Here are recordings of a two Bauer BG 28 drilling rigs, commonly used on oil rigs:
Listen to the first.
Now, the second.
Based on how they sound, does either need maintenance? Write your guess in the comment box below.
Employees performing rig inspections can usually tell if a piece of equipment is running properly, just by the sound it makes. But how a machine sounds is difficult to describe. That’s why recording the sounds of your equipment during rig inspections can help employees better convey their findings.
ProntoForms allows field workers to capture the sound of each rig machine and effortlessly attach the file to rig inspection forms. That way, anyone reviewing the findings can instantly grasp how the machine sounds without having to rely on the employee’s ability to describe the sound in words.
To learn more about using ProntoForms audio capture feature, view our support documentation.
Capture and compare rig inspection recordings
Rig inspections can be enhanced dramatically using smartphones and tablets to capture the sounds of those machines inspected. Comparing sounds over time can identify wear and tear between new machines and those needing repairs. Different sounds can also signal that fluid levels are low and need refilling.
Ideally, you’ll want a point of reference to compare recordings. Depending on your rig, a great place to start is recording the sound of any newly installed equipment and use that as a baseline to compare future recordings.
Monitoring equipment sounds can help your company reap tangible business benefits:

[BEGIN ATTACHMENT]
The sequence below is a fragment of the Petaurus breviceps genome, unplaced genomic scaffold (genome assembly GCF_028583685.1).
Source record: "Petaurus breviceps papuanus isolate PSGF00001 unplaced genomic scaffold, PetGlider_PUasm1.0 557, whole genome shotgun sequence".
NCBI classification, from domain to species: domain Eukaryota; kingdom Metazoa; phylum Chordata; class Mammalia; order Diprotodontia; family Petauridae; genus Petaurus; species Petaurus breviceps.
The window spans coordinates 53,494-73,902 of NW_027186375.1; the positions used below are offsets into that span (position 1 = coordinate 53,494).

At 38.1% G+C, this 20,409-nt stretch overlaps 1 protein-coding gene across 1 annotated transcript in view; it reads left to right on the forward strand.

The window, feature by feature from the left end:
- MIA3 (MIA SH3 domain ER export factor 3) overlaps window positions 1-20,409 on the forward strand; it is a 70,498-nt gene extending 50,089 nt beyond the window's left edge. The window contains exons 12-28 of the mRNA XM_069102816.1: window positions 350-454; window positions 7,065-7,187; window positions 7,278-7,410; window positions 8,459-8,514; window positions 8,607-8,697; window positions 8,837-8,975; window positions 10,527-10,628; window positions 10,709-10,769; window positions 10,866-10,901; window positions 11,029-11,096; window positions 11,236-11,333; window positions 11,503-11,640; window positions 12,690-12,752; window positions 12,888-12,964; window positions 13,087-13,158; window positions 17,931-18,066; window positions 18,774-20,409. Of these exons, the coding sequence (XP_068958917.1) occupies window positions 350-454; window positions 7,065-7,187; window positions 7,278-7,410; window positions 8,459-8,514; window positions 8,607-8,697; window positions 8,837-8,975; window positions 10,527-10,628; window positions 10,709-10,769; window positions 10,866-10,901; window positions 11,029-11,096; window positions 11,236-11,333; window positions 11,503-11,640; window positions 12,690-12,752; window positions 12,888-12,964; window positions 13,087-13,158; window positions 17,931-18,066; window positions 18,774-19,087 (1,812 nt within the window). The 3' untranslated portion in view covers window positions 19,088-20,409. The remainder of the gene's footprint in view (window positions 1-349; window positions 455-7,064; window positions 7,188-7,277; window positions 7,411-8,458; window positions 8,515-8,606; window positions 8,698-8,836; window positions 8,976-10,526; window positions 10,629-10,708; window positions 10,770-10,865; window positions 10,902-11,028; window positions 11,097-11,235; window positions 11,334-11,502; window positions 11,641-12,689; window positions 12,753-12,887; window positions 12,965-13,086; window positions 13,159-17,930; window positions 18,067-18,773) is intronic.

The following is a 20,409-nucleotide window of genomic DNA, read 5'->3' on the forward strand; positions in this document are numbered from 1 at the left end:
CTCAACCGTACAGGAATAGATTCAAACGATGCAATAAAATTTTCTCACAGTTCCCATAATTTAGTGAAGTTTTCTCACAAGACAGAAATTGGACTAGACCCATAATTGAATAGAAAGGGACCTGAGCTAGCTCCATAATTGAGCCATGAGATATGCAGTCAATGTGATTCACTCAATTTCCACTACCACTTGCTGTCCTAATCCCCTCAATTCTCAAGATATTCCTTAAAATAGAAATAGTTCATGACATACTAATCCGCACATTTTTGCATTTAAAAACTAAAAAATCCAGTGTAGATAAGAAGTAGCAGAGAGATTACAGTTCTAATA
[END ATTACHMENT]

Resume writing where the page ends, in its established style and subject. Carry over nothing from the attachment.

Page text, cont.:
- Enhanced site safety inspections and compliance data
- Reduced costs through identifying the need for preventative maintenance early instead of paying to replace the entire machine when it fails
- Improved rig production capacity through keeping machines in optimal condition
There’s a lot to be gained from listening. But first you need to know what to listen for, and how.
What to listen for
Obviously, this will vary with each machine. Industrial Equipment News recommends “train[ing] everyone that walks the plant floor to look and listen for the warning signs.” You’ll need to educate your staff on what each piece of equipment should sound like and common problematic sounds to listen for.
There are lots of different things to keep in mind when listening for abnormalities. But for starters, those comparing inspection recordings should play back each recording at the same volume, and those conducting the inspections should try to prevent background noise from corrupting each recording.
There’s a lot you can learn from the sounds of your rig equipment – you just need to listen. And ProntoForms can help.
Liam OhUiginn contributed to this article.